Company Seven has already posted my article Review of the new Nagler 3mm to 6mm Zoom. This is really one impressive eyepiece. At the 5mm setting it is as clear and sharp as either the 5mm Radian or the 5mm Nagler. The only compromise is that it can't give you a Nagler's or even the Radians' F.o.V. or can it provide the Radian's ability to use eyeglasses (eye-relief). But if you are in the market for a 5mm eyepiece don't rule out the Zoom too quickly because there are some unique advantages in owning this little eyepiece (see the Zoom review).

Trying to find if there are differences between the 5mm Radian and the 5mm Nagler except for the trade off between eye-relief and field-of-view was not successful. Both eyepieces with the TeleVue 85 refractor easily split Izar clean with black space in between at 120x -- impressive! Under working magnifications with both apo refractors I could not see any differences between the two eyepieces using a series of double stars, deep sky objects, the moon and Mars. Even using the 155mm Starfire during the defocused star test mentioned above and viewing close doubles in focus at absurdly high barlowed-powers of 371x, 502x, and 819x both eyepieces really showed no weakness. My impression at the higher powers is that the Nagler has a slightly better transmission of light (clarity) while the Radian produced slightly tighter star images (sharpness). However having said that please keep in mind that, 1) I could be wrong, 2) these are so slight (if they exist at all) that it might be associated with just the two individual eyepieces tested and have no relevance in comparing the two types of eyepieces (Naglers vs. Radians) and 3) it just does not matter since under usable magnifications I could not detect any difference. Any real consideration of whether to buy a 5mm Nagler or a 5mm Radian should be done based only on the eye-relief versus the field-of-view.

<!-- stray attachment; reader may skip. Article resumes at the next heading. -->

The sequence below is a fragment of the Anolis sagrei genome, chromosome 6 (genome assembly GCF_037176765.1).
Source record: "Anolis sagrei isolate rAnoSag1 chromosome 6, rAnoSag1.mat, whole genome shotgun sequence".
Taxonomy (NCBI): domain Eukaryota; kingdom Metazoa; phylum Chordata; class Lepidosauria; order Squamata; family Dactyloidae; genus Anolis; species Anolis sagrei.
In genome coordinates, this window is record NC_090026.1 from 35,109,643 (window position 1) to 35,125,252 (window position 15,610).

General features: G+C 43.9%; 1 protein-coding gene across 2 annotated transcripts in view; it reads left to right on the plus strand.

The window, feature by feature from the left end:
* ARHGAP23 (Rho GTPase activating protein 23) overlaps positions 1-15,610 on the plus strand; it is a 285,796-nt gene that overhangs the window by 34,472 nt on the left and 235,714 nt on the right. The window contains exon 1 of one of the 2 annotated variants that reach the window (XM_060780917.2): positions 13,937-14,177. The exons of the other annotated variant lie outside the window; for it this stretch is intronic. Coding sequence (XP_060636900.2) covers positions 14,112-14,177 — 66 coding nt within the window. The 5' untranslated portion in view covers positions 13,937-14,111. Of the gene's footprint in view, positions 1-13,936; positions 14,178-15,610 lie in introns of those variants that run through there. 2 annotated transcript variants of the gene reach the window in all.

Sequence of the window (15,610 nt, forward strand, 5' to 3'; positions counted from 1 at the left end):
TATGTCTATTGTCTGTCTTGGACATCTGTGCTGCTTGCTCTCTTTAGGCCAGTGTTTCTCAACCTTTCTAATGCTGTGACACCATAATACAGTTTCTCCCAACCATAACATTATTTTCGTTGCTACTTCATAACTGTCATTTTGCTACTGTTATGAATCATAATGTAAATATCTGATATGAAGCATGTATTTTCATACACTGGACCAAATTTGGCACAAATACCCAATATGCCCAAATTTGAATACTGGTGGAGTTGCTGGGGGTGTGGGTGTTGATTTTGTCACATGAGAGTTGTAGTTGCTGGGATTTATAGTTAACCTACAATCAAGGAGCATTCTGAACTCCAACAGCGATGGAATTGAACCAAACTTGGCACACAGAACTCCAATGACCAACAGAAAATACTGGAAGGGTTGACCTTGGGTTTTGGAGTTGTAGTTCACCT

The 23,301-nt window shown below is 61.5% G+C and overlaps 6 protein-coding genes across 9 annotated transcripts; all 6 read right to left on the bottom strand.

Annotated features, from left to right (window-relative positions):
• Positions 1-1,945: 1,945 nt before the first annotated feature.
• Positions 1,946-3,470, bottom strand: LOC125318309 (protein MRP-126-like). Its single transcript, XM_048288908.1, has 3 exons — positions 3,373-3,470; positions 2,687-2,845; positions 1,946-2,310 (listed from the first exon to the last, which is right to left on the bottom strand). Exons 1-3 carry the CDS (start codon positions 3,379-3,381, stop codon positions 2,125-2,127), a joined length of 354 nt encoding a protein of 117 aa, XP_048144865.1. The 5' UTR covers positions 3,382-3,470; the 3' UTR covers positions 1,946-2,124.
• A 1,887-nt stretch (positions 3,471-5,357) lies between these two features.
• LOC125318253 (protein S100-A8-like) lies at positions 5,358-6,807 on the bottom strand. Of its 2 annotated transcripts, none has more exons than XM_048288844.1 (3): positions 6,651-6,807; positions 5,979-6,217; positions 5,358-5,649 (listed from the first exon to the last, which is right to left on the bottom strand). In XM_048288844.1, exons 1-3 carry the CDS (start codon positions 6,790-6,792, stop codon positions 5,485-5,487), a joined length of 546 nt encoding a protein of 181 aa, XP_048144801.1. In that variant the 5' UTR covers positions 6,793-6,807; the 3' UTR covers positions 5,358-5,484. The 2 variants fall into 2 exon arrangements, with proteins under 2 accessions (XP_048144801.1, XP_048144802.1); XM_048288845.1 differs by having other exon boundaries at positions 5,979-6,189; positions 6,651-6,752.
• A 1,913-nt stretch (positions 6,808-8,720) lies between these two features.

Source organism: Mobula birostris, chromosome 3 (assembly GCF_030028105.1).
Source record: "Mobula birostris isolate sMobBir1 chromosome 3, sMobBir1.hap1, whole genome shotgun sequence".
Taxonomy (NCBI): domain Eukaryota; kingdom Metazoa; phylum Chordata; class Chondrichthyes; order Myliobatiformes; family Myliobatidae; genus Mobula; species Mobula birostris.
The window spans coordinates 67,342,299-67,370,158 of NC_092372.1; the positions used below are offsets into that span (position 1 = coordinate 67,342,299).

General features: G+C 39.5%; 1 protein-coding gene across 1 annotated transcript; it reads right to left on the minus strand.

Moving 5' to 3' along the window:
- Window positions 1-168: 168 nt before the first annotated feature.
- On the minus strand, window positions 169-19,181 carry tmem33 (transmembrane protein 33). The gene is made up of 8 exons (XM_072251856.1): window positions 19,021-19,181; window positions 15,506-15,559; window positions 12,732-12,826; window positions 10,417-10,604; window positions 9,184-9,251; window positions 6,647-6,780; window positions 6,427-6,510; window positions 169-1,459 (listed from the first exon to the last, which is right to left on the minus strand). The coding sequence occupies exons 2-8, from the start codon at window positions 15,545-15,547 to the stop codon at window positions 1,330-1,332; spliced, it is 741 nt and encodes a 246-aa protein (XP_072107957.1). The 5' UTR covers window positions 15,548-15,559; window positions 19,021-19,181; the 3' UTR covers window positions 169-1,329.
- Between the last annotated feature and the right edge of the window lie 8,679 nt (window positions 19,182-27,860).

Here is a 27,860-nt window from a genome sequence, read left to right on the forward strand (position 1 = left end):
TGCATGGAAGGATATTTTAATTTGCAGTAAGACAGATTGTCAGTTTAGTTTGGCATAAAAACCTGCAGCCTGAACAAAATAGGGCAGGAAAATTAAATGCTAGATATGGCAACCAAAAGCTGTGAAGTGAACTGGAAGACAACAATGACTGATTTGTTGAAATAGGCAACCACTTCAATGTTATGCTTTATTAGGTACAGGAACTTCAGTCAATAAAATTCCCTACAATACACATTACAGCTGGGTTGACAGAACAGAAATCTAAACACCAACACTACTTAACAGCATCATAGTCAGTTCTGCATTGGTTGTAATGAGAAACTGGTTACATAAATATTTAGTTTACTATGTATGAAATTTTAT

CONCLUSION: The new 5mm Nagler type 6 eyepiece is a significant improvement over the older 4.8mm Nagler. It has no faults that I can see. If you are looking for a high end, best that money can buy eyepiece, in the 5mm range, and demand that Nagler space walk experience, then I fully expect that this is the eyepiece that you will end up getting.

RECOMMENDATION: For even the most discriminating observer the 5mm Nagler, 5mm Radian, and the 3-6mm Nagler Zoom will provide equal sharpness and clarity. One TeleVue eyepiece does not have any real advantage over the other for planets, double stars, or deep sky when it comes to image quality. Therefore, anyone in the market for a high end, top of the line eyepiece in the 5mm range, is in for a real tough decision. My personal, very unqualified recommendations are:

If you already own a 4.8mm Nagler you may wish to keep it for historical reasons but replace it in your eyepiece case with a 5mm Nagler, or 5mm Radian, or the Nagler 3-6mm Zoom.

If you need or want to wear eyeglasses buy the 5mm Radian. [As with the new 7mm Nagler, this rule is not set in stone. Some may find that when using the new 7mm and 5mm Naglers with glasses (because of the 12mm of eye-relief) that the reduced F.o.V. with glasses is close to that of a Radian's total F.o.V. with or without glasses. If this is the case then I would recommend the new 5mm Nagler over the 5mm Radian since you will always have the option of still wearing your glasses with a F.o.V. equal to that of a Radian or removing your glasses and enjoying the full 82 degree field-of-view that only a Nagler can provide.]

If you do not wish to wear eyeglasses and you just can't live without the wide-field-of-view then get the 5mm Nagler type 6 eyepiece. Those that specialize in observing extended deep sky objects at high power using a telescope on an alt azimuth mount may prefer this eyepiece.

If you do not wish to wear eyeglasses and think that the advantages of a zoom might be as important as a wide-field-of-view then consider the Nagler-Zoom. Those that specialize in the planets and use clock driven telescopes may prefer the Zoom because of its ability to micro-tune magnification at extreme high powers against atmospheric conditions.


After all is said and done, the bottom line is that the new 7mm and 5mm Nagler type 6 eyepieces are wonderful. They are an improvement over the older type 1s and in the future will be the standard against which all other short f.l. eyepieces will be judged. No matter what type of observing you do whether planetary, deep sky, double-stars, or a little of each be assured that the new Nagler type 6 eyepieces will give you the highest quality images available.

Richard Orr 7 September, 2001


Contents Copyright 2001 Richard Orr, Used by Permission and Company Seven All Rights Reserved